- They got 3000 wifi access points in Korea in 24 hours
- Some joking about solving the problem of P2P downloading “Lost” for free. Should you go to work or finish the download first?
- All you need is a Linux based mini-computer for 25€, for finnish people 5€
- FON is a Movement, and a company
- FON is good where there is a lot of people
- 22 000 people in Madrid to have whole coverage. In Finland it’s hard to get full converage, 3G might still be the best option in many areas
- In the system, you Define yourself as Linus, Bill or Alien. Aliens are people who pay, Bills are people who get money and Linus are people who get it for free
- Aliens are the nice people who make it all happen. Why do you call them aliens?
- With 3G you have to be really lucky, but with wifi it’s quite good
- People who use Fon are Foneiros
- It’s like a user-generated infrastructure (some people use the term user-generated content)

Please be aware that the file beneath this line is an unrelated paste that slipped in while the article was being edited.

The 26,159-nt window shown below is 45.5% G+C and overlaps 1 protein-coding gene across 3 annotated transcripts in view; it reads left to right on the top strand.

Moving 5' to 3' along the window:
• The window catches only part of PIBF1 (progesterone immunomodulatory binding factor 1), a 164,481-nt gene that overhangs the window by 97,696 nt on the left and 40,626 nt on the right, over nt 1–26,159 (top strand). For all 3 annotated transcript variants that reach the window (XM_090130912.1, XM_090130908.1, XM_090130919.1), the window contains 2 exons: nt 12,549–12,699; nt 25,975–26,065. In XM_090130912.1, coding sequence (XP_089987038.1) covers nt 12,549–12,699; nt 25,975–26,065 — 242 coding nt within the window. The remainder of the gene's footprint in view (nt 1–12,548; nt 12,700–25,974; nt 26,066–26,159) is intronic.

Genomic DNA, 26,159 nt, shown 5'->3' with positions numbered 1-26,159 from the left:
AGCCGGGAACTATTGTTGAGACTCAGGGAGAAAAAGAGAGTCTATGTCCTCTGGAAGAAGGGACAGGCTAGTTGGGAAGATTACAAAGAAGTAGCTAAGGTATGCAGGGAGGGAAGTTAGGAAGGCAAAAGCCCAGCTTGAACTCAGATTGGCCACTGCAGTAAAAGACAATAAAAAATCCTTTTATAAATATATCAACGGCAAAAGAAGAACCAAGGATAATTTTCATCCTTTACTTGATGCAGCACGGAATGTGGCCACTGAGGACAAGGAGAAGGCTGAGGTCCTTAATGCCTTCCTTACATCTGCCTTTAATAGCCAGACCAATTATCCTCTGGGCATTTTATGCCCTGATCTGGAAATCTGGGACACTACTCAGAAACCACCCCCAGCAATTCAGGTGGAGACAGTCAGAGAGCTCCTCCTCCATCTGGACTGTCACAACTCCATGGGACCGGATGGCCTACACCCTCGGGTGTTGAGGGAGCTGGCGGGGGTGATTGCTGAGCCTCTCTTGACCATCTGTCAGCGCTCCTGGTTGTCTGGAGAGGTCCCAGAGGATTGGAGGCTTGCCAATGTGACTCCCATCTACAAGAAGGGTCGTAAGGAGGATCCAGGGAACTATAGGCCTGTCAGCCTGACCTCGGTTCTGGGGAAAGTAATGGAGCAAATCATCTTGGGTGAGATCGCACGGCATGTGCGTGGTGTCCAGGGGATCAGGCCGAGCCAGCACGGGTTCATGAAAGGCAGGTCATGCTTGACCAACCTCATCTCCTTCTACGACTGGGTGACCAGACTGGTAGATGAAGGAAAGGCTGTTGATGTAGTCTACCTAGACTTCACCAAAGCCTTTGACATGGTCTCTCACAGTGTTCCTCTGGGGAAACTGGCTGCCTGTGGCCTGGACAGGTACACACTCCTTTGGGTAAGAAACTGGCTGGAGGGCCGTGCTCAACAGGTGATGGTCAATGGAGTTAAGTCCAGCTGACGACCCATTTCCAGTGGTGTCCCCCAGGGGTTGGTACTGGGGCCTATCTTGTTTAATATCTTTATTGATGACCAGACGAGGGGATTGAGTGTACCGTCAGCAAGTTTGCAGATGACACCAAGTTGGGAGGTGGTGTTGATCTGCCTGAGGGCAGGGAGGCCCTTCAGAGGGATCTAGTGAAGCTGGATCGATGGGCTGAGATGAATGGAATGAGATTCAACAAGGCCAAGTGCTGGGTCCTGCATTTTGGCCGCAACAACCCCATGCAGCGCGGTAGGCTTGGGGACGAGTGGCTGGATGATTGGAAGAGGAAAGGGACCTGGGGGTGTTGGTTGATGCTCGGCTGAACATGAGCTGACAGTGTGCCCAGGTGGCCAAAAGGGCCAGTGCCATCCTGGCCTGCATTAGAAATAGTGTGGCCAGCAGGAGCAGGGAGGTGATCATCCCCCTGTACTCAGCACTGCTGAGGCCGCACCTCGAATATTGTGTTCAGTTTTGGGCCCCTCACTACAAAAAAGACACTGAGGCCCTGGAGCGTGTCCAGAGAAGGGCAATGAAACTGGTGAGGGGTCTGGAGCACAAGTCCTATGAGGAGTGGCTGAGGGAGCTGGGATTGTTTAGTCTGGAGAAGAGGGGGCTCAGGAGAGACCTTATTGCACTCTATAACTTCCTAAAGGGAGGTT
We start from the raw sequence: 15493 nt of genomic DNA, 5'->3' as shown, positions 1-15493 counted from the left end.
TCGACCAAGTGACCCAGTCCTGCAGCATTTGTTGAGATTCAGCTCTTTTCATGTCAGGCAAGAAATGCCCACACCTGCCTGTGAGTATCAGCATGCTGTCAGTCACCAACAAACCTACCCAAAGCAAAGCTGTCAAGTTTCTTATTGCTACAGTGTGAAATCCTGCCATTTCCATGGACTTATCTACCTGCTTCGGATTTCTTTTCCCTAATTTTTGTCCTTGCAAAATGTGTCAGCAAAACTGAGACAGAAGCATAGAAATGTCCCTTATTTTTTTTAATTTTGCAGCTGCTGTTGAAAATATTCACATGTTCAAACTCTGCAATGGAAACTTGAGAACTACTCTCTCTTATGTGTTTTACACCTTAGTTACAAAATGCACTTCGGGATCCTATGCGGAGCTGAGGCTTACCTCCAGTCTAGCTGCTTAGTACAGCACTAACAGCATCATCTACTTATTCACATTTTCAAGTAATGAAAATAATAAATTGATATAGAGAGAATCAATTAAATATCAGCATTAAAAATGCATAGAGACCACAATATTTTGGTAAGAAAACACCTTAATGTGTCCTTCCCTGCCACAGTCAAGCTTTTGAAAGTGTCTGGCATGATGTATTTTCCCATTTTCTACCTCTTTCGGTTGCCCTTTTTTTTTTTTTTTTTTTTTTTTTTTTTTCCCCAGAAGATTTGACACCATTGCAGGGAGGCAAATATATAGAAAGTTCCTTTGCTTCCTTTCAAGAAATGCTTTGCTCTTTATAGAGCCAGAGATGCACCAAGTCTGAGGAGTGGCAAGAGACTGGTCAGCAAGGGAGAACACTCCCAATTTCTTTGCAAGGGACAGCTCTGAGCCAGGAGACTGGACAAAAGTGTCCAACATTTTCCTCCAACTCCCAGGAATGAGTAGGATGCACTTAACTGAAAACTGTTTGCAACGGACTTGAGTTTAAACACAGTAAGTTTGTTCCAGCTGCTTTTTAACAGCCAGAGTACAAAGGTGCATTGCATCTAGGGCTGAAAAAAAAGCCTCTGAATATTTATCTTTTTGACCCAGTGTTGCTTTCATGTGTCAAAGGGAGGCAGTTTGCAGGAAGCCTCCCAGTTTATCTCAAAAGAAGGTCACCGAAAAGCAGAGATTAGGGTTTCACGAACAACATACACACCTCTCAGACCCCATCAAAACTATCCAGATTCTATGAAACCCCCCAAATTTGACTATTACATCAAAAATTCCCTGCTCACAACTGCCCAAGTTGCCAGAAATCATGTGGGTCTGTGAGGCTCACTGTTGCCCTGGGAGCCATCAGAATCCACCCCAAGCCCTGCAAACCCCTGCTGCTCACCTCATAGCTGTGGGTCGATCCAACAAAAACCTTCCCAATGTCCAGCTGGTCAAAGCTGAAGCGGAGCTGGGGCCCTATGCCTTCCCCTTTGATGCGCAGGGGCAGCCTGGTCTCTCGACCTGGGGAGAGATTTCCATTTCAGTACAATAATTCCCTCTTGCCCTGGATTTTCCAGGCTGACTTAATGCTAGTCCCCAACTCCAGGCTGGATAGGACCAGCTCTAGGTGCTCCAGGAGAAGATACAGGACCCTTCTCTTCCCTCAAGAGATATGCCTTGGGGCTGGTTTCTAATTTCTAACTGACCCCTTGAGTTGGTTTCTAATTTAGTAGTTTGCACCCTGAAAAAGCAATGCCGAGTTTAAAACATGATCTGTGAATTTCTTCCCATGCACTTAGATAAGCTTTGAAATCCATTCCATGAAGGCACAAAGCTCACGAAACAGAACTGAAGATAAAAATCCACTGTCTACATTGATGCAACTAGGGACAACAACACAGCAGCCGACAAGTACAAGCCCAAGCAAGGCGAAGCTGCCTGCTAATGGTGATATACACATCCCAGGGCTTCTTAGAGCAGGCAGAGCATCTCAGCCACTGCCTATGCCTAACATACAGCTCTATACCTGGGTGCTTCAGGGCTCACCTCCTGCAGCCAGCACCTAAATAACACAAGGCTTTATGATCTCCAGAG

- Technology is a remix of what has already been invented and it’s pretty secure
- Bandwidth throttle protects you. You have to share at least a megabyte
Maybe I’m going to be a Fon? I have some home bandwidth to share while I’m at work…
- He starts by explaining how his serious things actually start as hobbies and how he moves to other things as he gets bored. Same thing for blogs, now he’s got sick of them and is moving to gaming: never been addicted to anything else so badly as World of Warcraft
- He tries to do his presentation on Second Life but it’s offline
- WoW killed the fan in his computer in 2 months, most computers can’t run it
- More and more people will play it once the performance picks up
- He introduces the concepts of monochronic time and polychronic time
- In polychronic life you have much more time and it’s much more context sensitive, but you can’t really organize it that easily
- Monochronic time is pre-designed, based on meetings, calendars and such
- He goes on to present user-generated interface in WoW
- He explains it as the most sophisticated “project management” tool ever created
- Some people pay 50$ every month to press the same button over and over again, but if the community needs it, people go to great lengths to do it
- WoW has a really complicated set of relationships, a lot of it’s not fun but based on coordination. To achieve something you need to fullfill your relationships